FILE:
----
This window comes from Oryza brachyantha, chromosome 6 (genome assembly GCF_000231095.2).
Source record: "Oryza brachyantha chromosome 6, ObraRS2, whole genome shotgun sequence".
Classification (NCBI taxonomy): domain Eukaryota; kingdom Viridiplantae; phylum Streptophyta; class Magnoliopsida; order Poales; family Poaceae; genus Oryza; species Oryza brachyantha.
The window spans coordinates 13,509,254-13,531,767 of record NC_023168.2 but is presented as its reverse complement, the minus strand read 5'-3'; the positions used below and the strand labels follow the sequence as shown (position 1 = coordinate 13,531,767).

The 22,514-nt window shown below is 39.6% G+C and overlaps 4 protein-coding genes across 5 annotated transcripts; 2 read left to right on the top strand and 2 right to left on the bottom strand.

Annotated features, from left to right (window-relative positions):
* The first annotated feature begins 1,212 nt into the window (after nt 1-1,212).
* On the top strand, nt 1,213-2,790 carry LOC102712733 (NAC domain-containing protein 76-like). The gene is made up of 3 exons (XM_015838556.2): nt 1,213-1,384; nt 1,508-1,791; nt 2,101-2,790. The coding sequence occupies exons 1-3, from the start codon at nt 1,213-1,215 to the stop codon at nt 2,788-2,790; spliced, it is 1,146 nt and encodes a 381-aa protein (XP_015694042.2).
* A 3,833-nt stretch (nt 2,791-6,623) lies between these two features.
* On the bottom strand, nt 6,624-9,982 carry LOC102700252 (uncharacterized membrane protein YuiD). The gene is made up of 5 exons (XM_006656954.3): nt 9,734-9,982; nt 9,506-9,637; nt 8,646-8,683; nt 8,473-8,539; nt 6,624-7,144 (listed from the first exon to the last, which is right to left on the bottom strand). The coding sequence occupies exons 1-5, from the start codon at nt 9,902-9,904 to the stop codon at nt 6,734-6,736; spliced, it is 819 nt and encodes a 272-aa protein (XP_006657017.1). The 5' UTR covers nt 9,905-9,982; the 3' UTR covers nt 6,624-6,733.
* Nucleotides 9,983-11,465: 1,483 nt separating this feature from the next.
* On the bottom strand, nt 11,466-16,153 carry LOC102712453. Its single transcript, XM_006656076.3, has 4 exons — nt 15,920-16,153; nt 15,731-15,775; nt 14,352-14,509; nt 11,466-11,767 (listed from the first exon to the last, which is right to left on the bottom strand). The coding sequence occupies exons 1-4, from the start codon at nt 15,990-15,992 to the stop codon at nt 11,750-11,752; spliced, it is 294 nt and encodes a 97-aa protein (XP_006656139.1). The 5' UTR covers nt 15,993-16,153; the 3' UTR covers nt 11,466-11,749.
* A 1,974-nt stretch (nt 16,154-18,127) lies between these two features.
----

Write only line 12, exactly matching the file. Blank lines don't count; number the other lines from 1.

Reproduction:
* On the bottom strand, nt 11,466-16,153 carry LOC102712453. Its single transcript, XM_006656076.3, has 4 exons — nt 15,920-16,153; nt 15,731-15,775; nt 14,352-14,509; nt 11,466-11,767 (listed from the first exon to the last, which is right to left on the bottom strand). The coding sequence occupies exons 1-4, from the start codon at nt 15,990-15,992 to the stop codon at nt 11,750-11,752; spliced, it is 294 nt and encodes a 97-aa protein (XP_006656139.1). The 5' UTR covers nt 15,993-16,153; the 3' UTR covers nt 11,466-11,749.